While children are being trained to develop management skills required to assume responsibility for their own behavior, the process can be heightened though the efforts of everyone else on the team. Parents will need to re-enforce the school's new goal of self-discipline at home and provide mentoring for their children.

Teachers should design effective age appropriate classroom management plans and keep office referrals to a minimum, writing them only when absolutely necessary. Counselors need to get to the root of every child's problems and make complete assessments of each student's needs.

Principals should develop alternative discipline solutions, revamp their in-school suspension programs, and investigate all sides to every conflict to determine who (student or adult) should be reprimanded. The school board can easily require comparable changes be made at every school. With suitable programs in place, out-of-school suspensions can be greatly reduced and practically eliminated.

And why should this strategy be considered as a viable solution? Because being absent from school is counterproductive to the actual school's mission and often exactly what the child desires. It is frequently the source of their motivation to act out until they're put out. Many want to go home, hang around in the streets with their buddies, get into more trouble, not be required to do any class work, etc.

Putting students out of school is putting Ber Rabbit in the briar patch. If it's no longer the first and main option for discipline, being defiant will not be as appealing because students will still have to come to school and will have to complete all class assignments plus the additional disciplinary activities levied as a result of their non-compliance.

From my independent research, I discovered that some schools across the nation have already decided that when what you're doing isn't working, then it is necessary to change directions. Such schools should be applauded for their efforts to truly meet every child's needs.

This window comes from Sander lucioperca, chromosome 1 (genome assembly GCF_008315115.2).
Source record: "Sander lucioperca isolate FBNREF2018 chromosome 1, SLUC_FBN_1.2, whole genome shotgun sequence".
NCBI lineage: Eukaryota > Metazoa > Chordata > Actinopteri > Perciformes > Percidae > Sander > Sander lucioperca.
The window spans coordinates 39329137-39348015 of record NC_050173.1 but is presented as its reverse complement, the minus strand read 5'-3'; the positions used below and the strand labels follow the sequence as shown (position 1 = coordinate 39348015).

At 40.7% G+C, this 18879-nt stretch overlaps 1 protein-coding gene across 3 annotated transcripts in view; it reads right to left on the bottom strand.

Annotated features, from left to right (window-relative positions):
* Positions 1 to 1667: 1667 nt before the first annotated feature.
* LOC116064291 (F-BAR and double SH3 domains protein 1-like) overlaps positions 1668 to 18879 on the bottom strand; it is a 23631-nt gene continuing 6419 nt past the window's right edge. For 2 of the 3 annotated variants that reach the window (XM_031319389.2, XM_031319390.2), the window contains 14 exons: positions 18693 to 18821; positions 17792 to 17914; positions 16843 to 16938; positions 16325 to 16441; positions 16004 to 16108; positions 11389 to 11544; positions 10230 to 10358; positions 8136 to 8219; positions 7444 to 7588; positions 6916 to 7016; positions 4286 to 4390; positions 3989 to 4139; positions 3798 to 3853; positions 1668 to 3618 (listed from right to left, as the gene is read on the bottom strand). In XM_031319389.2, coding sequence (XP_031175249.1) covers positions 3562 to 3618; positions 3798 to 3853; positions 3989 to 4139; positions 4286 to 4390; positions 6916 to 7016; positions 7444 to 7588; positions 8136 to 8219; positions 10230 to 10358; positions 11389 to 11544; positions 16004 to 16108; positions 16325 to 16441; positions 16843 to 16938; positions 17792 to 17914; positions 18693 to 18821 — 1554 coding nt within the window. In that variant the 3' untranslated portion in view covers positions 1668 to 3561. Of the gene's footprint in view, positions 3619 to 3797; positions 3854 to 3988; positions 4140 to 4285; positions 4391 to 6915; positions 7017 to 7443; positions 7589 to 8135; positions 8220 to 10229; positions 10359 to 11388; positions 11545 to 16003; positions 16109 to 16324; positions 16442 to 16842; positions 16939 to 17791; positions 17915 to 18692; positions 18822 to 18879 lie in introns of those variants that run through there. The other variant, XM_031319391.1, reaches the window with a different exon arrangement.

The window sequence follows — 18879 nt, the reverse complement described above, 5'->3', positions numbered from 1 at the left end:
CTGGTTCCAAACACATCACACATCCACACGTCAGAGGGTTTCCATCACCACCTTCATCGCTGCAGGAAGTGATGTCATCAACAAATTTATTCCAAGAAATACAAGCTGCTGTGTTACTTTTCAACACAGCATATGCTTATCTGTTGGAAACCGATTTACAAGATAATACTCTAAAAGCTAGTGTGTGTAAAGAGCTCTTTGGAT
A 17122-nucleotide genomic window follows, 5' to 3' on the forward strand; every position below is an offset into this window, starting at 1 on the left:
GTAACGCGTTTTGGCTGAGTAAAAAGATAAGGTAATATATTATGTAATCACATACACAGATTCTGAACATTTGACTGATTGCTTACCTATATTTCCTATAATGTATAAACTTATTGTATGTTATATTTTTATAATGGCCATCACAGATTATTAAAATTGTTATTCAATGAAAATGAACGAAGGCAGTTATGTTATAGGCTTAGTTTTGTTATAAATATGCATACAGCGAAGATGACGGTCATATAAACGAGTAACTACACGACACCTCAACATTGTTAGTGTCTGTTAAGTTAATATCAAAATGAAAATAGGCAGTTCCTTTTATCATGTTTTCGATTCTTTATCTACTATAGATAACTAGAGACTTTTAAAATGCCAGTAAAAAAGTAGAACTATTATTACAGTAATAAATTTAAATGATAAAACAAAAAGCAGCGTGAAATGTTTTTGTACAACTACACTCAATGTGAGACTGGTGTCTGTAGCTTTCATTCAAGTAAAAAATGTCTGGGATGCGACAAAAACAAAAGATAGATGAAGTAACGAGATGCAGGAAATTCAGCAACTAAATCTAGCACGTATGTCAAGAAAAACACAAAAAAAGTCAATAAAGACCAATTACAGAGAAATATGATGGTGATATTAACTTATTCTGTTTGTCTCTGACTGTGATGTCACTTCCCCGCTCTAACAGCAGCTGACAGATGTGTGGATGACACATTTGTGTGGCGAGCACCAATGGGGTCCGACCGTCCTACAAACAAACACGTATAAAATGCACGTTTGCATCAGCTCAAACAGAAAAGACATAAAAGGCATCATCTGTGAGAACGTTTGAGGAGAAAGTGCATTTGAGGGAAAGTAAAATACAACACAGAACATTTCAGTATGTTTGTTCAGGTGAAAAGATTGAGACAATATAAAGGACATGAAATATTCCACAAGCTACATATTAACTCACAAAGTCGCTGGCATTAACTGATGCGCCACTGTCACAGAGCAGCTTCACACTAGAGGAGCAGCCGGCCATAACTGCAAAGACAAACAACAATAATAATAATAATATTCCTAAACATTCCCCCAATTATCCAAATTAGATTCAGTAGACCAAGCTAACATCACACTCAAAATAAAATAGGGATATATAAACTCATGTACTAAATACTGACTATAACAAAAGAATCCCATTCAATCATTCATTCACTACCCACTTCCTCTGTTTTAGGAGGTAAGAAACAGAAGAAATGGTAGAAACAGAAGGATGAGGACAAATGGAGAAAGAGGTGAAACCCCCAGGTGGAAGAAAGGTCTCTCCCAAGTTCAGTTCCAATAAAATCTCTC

They realized it is better to design your own school management plan than have someone else force you to use theirs. And I believe it's only a matter of time before each state Department of Education will require all schools who haven't successfully met the federal requirements to switch to a program that has been proven to be effective.

I realize that some folk just don't appreciate change and would rather let children fail school than admit the school has failed the children. But sometimes you just have to call a spade a spade, then turn it over and start digging your way out of the bottomless pit created by all the heads buried in the sand.

This article was written by the owner of Mears Management

Published on pages A4-A5 of the Eastern Shore News Sept. 2, 2006
Renamed by news editor "Tackling the issue of school suspensions"
(Printed under Viewpoint, Another View, Shore Speak and Weekend Wrapup)






Understand Your Responsibilities

(Summary from article above)

Students

Take responsibility for your own behavior
Build positive relationships with others

Parents

Emphasize the importance of self-discipline
provide mentoring for your children

Teachers

Design effective age appropriate classroom management plans
Only write office referrals when absolutely necessary

Counselors

Get to the root of every child's problems
Make full assessments of each student's needs

Principals

Develop alternative discipline solutions
Investigate all sides to every conflict

School Boards

Write policies that are not counterproductive to mission
Create programs to ensure no child is left behind






This section contains special links for parents and students
Click to review important information

President Obama Urges Congress to Replace No Child Left Behind in 2011

U.S. Department of Education on NCLB - Official Information for All States






School Conferences
Tips for Parents and Students

 

Turn the tables by requesting a conference to stop future suspensions
Use these 10 steps to turn the meeting into a more positive experience:


Before the Conference

Outline your purpose of meeting
Prepare questions and requests

During the Conference
Remain calm during discussion
Make sure you get to talk
Do not interrupt others
Listen carefully to everyone
Take notes on important facts
Thank officials for meeting

After the Conference
Review details of the discussion
Plan next steps to resolve all issues






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This Page Initially Posted in 2006

This Page Last updated October 1, 2012